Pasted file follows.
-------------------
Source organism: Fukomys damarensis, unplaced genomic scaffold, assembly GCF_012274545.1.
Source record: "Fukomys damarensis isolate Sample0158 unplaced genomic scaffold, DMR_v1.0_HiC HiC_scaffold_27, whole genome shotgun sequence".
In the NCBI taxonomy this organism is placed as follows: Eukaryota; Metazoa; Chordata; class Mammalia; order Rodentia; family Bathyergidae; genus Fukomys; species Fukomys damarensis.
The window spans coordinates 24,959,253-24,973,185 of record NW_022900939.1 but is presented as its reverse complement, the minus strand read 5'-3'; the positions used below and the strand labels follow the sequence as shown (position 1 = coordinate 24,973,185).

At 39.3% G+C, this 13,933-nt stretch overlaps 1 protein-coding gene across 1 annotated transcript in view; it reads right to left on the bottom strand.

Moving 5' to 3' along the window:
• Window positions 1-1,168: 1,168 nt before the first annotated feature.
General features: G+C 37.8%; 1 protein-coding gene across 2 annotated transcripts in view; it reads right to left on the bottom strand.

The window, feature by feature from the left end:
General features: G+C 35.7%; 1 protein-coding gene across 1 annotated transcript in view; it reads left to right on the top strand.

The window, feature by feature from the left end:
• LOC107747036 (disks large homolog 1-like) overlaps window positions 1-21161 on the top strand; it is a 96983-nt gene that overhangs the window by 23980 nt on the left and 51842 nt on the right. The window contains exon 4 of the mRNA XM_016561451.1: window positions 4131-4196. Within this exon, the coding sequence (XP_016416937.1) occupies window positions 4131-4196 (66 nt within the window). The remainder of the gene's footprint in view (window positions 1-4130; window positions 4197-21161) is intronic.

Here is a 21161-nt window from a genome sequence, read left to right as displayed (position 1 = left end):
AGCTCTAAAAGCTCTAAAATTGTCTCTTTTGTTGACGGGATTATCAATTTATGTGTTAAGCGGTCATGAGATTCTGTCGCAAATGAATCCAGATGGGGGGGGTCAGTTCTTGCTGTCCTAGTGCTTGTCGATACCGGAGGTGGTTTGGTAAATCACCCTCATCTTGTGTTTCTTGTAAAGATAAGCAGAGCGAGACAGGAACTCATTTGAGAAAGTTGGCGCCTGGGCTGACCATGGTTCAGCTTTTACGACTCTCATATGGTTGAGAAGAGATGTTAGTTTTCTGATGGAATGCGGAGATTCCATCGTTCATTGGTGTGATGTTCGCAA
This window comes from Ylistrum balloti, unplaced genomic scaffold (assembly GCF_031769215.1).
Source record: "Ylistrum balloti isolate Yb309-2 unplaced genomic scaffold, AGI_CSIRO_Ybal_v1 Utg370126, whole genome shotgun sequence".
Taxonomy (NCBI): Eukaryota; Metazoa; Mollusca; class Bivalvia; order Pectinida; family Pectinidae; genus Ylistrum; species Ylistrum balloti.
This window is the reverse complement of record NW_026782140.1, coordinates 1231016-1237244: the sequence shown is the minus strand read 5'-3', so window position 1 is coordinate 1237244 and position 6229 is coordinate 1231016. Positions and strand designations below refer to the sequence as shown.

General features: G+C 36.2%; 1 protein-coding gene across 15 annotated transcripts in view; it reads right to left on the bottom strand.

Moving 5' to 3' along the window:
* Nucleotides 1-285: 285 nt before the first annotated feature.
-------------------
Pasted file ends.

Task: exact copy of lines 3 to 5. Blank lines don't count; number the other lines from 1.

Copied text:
In the NCBI taxonomy this organism is placed as follows: Eukaryota; Metazoa; Chordata; class Mammalia; order Rodentia; family Bathyergidae; genus Fukomys; species Fukomys damarensis.
The window spans coordinates 24,959,253-24,973,185 of record NW_022900939.1 but is presented as its reverse complement, the minus strand read 5'-3'; the positions used below and the strand labels follow the sequence as shown (position 1 = coordinate 24,973,185).

At 39.3% G+C, this 13,933-nt stretch overlaps 1 protein-coding gene across 1 annotated transcript in view; it reads right to left on the bottom strand.